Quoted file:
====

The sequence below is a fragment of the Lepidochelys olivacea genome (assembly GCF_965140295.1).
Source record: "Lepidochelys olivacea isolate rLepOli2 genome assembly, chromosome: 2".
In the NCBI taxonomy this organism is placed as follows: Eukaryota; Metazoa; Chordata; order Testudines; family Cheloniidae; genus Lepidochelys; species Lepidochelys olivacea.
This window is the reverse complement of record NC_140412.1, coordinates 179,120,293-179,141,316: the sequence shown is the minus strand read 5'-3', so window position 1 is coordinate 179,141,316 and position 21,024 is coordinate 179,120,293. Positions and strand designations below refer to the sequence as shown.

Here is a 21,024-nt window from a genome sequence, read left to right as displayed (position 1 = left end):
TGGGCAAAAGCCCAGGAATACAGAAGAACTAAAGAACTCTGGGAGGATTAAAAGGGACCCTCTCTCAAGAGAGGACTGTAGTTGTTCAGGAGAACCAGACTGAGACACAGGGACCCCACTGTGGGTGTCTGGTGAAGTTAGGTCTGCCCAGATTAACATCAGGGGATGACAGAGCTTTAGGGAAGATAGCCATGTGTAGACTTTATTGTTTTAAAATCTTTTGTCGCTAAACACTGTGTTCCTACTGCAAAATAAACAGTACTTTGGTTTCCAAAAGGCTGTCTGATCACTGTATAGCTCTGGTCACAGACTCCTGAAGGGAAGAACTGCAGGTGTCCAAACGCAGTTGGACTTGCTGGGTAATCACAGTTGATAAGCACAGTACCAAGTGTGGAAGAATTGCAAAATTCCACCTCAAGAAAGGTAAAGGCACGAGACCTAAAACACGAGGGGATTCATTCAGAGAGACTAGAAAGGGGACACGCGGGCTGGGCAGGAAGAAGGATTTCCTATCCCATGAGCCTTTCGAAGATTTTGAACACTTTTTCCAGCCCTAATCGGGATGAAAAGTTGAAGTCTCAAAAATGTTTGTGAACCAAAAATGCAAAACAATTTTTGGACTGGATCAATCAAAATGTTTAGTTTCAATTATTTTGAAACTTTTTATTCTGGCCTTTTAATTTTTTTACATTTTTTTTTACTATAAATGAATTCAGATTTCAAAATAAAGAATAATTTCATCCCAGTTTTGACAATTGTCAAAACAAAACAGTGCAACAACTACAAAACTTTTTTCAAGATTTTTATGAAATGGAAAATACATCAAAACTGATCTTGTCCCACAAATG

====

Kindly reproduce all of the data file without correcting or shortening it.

The sequence below is a fragment of the Lepidochelys olivacea genome (assembly GCF_965140295.1).
Source record: "Lepidochelys olivacea isolate rLepOli2 genome assembly, chromosome: 2".
In the NCBI taxonomy this organism is placed as follows: Eukaryota; Metazoa; Chordata; order Testudines; family Cheloniidae; genus Lepidochelys; species Lepidochelys olivacea.
This window is the reverse complement of record NC_140412.1, coordinates 179,120,293-179,141,316: the sequence shown is the minus strand read 5'-3', so window position 1 is coordinate 179,141,316 and position 21,024 is coordinate 179,120,293. Positions and strand designations below refer to the sequence as shown.

Here is a 21,024-nt window from a genome sequence, read left to right as displayed (position 1 = left end):
TGGGCAAAAGCCCAGGAATACAGAAGAACTAAAGAACTCTGGGAGGATTAAAAGGGACCCTCTCTCAAGAGAGGACTGTAGTTGTTCAGGAGAACCAGACTGAGACACAGGGACCCCACTGTGGGTGTCTGGTGAAGTTAGGTCTGCCCAGATTAACATCAGGGGATGACAGAGCTTTAGGGAAGATAGCCATGTGTAGACTTTATTGTTTTAAAATCTTTTGTCGCTAAACACTGTGTTCCTACTGCAAAATAAACAGTACTTTGGTTTCCAAAAGGCTGTCTGATCACTGTATAGCTCTGGTCACAGACTCCTGAAGGGAAGAACTGCAGGTGTCCAAACGCAGTTGGACTTGCTGGGTAATCACAGTTGATAAGCACAGTACCAAGTGTGGAAGAATTGCAAAATTCCACCTCAAGAAAGGTAAAGGCACGAGACCTAAAACACGAGGGGATTCATTCAGAGAGACTAGAAAGGGGACACGCGGGCTGGGCAGGAAGAAGGATTTCCTATCCCATGAGCCTTTCGAAGATTTTGAACACTTTTTCCAGCCCTAATCGGGATGAAAAGTTGAAGTCTCAAAAATGTTTGTGAACCAAAAATGCAAAACAATTTTTGGACTGGATCAATCAAAATGTTTAGTTTCAATTATTTTGAAACTTTTTATTCTGGCCTTTTAATTTTTTTACATTTTTTTTTACTATAAATGAATTCAGATTTCAAAATAAAGAATAATTTCATCCCAGTTTTGACAATTGTCAAAACAAAACAGTGCAACAACTACAAAACTTTTTTCAAGATTTTTATGAAATGGAAAATACATCAAAACTGATCTTGTCCCACAAATG